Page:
The new version of ISO 9001 is out in draft form. With around 40% of the Standard changing this is a major revision due to be released in September 2015. There will then be a three-year transitional period. During this period, companies have time to adjust their management system to the new standard. Click here if you wish to purchase the draft.
In ISO 9001:2015 there will be 10 clauses (in ISO 9001:2008 there are 8 clauses). Clauses 1 to 3 will contain the background information, as in the current version of ISO 9001. Clauses 4 to 10 will contain the requirements organisations need to implement.
- Scope: the boundaries of the Standard itself.
- Normative references: refers to other ISO documents considered necessary when interpreting ISO 9001.
- Terms and definitions: hinting at the general terms presented in the Annex SL as well as any specific terms in the Standard.
- Context of the organisation: understanding the internal and external affairs, the requirements and expectations of relevant interested parties, the management system and its scope.
- Leadership: management responsibility and commitment, policy, organisational functions, responsibility and authority.
- Planning: measures for identifying risks and opportunities, the relevant objectives and targets of the Standard and plans helping to achieve these objectives and targets.
- Support: resources needed for the respective Standard, competence, awareness, communication and documented information.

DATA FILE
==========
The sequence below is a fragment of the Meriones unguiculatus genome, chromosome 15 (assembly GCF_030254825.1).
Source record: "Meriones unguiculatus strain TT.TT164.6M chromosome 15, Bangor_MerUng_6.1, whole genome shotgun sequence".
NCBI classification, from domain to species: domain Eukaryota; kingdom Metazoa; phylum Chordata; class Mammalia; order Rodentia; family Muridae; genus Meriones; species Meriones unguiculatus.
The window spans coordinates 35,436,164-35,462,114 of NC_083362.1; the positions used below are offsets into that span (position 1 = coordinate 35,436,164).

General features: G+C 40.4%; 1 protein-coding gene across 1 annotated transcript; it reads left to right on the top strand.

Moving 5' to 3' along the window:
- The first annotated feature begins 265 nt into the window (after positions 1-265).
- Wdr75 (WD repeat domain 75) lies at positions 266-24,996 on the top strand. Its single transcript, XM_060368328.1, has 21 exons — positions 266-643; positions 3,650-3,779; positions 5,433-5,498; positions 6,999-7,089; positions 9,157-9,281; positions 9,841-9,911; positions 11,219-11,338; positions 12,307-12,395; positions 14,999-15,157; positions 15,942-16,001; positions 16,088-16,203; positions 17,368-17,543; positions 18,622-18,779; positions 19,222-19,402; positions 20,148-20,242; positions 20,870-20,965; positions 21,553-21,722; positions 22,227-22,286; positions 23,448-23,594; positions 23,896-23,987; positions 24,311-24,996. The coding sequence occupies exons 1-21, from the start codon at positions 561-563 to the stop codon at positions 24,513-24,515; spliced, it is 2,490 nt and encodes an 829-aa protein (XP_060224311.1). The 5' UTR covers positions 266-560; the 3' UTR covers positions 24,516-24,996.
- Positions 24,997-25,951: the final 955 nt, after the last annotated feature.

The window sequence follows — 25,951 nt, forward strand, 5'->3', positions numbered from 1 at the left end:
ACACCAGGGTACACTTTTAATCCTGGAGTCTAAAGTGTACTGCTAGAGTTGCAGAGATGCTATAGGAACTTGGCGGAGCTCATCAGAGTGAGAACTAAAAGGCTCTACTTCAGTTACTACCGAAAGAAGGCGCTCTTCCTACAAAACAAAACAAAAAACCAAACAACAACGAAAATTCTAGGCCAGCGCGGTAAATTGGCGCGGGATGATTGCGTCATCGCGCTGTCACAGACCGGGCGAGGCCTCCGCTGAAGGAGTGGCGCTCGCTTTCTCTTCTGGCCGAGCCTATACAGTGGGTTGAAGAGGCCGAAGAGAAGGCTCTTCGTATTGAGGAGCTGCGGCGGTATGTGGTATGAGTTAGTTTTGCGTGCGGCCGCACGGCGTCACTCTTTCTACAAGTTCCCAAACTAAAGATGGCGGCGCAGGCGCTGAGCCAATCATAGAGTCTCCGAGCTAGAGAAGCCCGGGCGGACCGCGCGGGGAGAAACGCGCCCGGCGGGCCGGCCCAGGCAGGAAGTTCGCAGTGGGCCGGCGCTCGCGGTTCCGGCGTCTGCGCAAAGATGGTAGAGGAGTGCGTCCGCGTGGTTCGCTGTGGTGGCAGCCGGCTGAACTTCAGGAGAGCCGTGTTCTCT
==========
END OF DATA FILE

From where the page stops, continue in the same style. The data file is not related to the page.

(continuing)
- Operation: operational planning and control.
- Performance rating: monitoring, measurement, analysis and assessment, internal audit and management review.
- Improvement: nonconformity, corrective action and improvement.
The reason for the change in structure is to better align ISO 9001 with other management system standards published by ISO such as:
- ISO 14001 for environmental management systems
- ISO 50001 for energy management systems
- ISO 22000 for food safety management systems
By changing the structure, terms and definitions in ISO 9001 they are increasing consistency across the management system standards. This, in turn, makes it easier to integrate standards such as ISO 900y Quality Management System Requirements with ISO 14001 Environmental Management System Requirements and ISO 50001 Energy Management System Requirements.
The main changes to ISO 9001 will be as follows.
The draft of ISO 9001:2015 places much more emphasis on risk which it needs to do if it is to be aligned with other management system standards. However, formal risk management (e.g. according to ISO 31000) is not required. Reference to risk is made in nearly every clause of the draft – from corporate planning, business processes, and internal audits, through to supplier management. Analysing risks is also linked to opportunities for the company. Personally I think this is a great change, a better fit with how business owners instinctively think about and manage their enterprises.
Context of the Organisation